Tiny molecules pass through the cell membrane between the phospholipids without any hurdles. This kind of diffusion involving the movement of water across the membrane is also referred to as osmosis. Read the differences between diffusion and osmosis here.
Mechanism of Action
Concentration gradient and kinetic energy fuel simple diffusion instead of using ATP to move the molecules. The molecules collide due to the constant random motion occurring in liquids. It takes place when the given region has larger spaces. The molecular movement between both areas continues until equilibrium is reached.
Example of Simple Diffusion
One of the most common examples of simple diffusion is the movement of water, oxygen, and smaller molecules across the cell membrane in microorganisms like archaea and bacteria. As they do not have any special organelles to transport substances across the cell membrane, diffusion helps them intake and get rid of unwanted substances.
What is Facilitated Diffusion?
Facilitated diffusion refers to the movement of molecules from an area of higher concentration to an area of lower concentration across the cell membrane. This diffusion type requires help moving the substances across the cell membranes. This help is provided to the molecules by proteins that facilitate the movement of substances. Chemical energy is not directly utilized in facilitated diffusion.
Mechanism of Action
As mentioned above, the process is enabled by the help of transmembrane proteins in the cell. These plasma membrane proteins help in the transport of outside material, and are particularly of two types: channel proteins and carrier proteins. Channel proteins help enter and exit cellular substances while carrier proteins carry the molecules. Open channel and gated channel proteins work together to only welcome or remove the required molecules. On the contrary, carrier proteins are present on the animal cell membrane and release the molecules after changing their conformation. Temperature and saturation impact the function of carrier proteins.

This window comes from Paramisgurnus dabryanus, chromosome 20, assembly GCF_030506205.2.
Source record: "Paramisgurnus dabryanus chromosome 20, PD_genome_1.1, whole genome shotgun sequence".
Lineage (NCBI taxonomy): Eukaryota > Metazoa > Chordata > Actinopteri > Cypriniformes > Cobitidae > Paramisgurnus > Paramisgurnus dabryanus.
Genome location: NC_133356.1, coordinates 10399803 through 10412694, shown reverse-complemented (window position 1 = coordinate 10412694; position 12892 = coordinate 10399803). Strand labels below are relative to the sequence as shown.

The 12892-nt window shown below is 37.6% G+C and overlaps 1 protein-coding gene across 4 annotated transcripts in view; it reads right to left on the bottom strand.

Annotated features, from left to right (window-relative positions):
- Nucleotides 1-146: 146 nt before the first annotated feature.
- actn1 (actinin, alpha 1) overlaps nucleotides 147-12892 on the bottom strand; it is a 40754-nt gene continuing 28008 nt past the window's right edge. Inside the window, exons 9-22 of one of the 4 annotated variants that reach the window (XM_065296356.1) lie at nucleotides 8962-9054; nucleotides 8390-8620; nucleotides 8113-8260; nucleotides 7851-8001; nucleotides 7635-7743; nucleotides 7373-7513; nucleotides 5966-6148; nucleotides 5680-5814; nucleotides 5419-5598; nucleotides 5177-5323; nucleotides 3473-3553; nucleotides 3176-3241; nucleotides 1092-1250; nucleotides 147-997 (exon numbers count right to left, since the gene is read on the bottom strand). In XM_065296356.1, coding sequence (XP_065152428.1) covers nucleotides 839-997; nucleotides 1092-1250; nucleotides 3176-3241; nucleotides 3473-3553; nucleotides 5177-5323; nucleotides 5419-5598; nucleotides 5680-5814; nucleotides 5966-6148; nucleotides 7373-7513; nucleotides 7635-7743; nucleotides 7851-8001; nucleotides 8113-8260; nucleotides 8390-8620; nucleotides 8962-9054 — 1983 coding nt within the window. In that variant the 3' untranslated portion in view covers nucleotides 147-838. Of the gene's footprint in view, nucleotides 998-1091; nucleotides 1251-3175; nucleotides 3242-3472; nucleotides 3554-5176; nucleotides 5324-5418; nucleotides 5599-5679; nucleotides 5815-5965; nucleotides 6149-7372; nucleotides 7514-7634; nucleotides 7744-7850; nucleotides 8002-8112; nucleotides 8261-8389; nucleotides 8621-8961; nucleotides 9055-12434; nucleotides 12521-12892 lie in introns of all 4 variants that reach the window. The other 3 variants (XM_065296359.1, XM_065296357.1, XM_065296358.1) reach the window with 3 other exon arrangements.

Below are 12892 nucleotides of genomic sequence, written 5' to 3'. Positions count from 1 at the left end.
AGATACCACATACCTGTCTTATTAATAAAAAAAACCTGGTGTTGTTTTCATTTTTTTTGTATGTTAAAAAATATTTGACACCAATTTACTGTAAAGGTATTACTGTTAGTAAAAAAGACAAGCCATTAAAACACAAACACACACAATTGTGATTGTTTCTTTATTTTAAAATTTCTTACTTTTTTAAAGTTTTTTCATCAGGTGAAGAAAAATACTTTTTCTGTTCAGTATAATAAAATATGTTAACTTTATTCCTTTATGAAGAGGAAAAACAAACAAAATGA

Example of Facilitated Diffusion
Ion channels are the most well-known example of facilitated diffusion, using ionic pumps for the movement of molecules. They act to maintain the sodium-potassium pump in cells. Excess sodium ions in the extracellular space lead to resting potential. A slight voltage change pushes the sodium ion channels to open, allowing sodium ions to enter the cells. Subsequently, potassium moves out of the cell.
Diffusion in Solids, Liquids, and Gasses
Understanding the difference between diffusion in different states of matter comes down to the available space. The suspended molecules in gasses and liquids hit each other, resulting in random motion. The movement of the molecules occurs due to the collision of molecules with each other. This process is also known as Brownian motion. As the number of molecules increases, they become tightly packed with each other. When the space is provided, molecules will move from a region of higher concentration to a lower concentration. Lighter and smaller molecules spread more quickly as compared to heavier molecules. That is why gas molecules diffuse more quicker than molecules of solids or liquids.
The Bottom Line
Diffusion is a widely occurring phenomenon around us and is vital to life. It enables the transport of molecules across the cell membrane to take in important substances and get rid of unwanted molecules. Besides its activity in different types of eukaryotic cells, it also contributes to the sustenance of bacteria and archaea. Water and smaller nutrient molecules move in and out of the cell through simple diffusion. On the other hand, facilitated diffusion plays a major role in glucose and amino acid transport, ion transport, and gas exchange in animals.
Jeannie has achieved her Master’s degree in science and technology and is further pursuing a Ph.D. She desires to provide you the validated knowledge about science, technology, and the environment through writing articles.